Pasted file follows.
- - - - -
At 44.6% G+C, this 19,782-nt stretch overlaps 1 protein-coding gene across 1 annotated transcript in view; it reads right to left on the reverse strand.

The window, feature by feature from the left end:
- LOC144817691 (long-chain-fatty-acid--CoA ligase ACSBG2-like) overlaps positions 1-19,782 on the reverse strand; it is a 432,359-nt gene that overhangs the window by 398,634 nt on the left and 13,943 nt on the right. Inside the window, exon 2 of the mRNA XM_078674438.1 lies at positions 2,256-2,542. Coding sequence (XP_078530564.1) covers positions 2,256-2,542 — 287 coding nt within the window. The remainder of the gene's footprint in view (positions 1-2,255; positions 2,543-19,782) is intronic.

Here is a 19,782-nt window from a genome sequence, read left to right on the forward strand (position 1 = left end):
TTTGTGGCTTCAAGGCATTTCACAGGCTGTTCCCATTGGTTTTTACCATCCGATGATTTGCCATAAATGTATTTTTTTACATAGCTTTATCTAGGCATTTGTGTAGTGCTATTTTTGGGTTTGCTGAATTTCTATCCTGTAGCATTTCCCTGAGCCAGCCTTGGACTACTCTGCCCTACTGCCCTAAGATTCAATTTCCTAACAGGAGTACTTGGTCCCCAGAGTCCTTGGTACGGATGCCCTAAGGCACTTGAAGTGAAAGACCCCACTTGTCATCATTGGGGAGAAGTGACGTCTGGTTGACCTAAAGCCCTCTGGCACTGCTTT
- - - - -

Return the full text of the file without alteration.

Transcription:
At 44.6% G+C, this 19,782-nt stretch overlaps 1 protein-coding gene across 1 annotated transcript in view; it reads right to left on the reverse strand.

The window, feature by feature from the left end:
- LOC144817691 (long-chain-fatty-acid--CoA ligase ACSBG2-like) overlaps positions 1-19,782 on the reverse strand; it is a 432,359-nt gene that overhangs the window by 398,634 nt on the left and 13,943 nt on the right. Inside the window, exon 2 of the mRNA XM_078674438.1 lies at positions 2,256-2,542. Coding sequence (XP_078530564.1) covers positions 2,256-2,542 — 287 coding nt within the window. The remainder of the gene's footprint in view (positions 1-2,255; positions 2,543-19,782) is intronic.

Here is a 19,782-nt window from a genome sequence, read left to right on the forward strand (position 1 = left end):
TTTGTGGCTTCAAGGCATTTCACAGGCTGTTCCCATTGGTTTTTACCATCCGATGATTTGCCATAAATGTATTTTTTTACATAGCTTTATCTAGGCATTTGTGTAGTGCTATTTTTGGGTTTGCTGAATTTCTATCCTGTAGCATTTCCCTGAGCCAGCCTTGGACTACTCTGCCCTACTGCCCTAAGATTCAATTTCCTAACAGGAGTACTTGGTCCCCAGAGTCCTTGGTACGGATGCCCTAAGGCACTTGAAGTGAAAGACCCCACTTGTCATCATTGGGGAGAAGTGACGTCTGGTTGACCTAAAGCCCTCTGGCACTGCTTT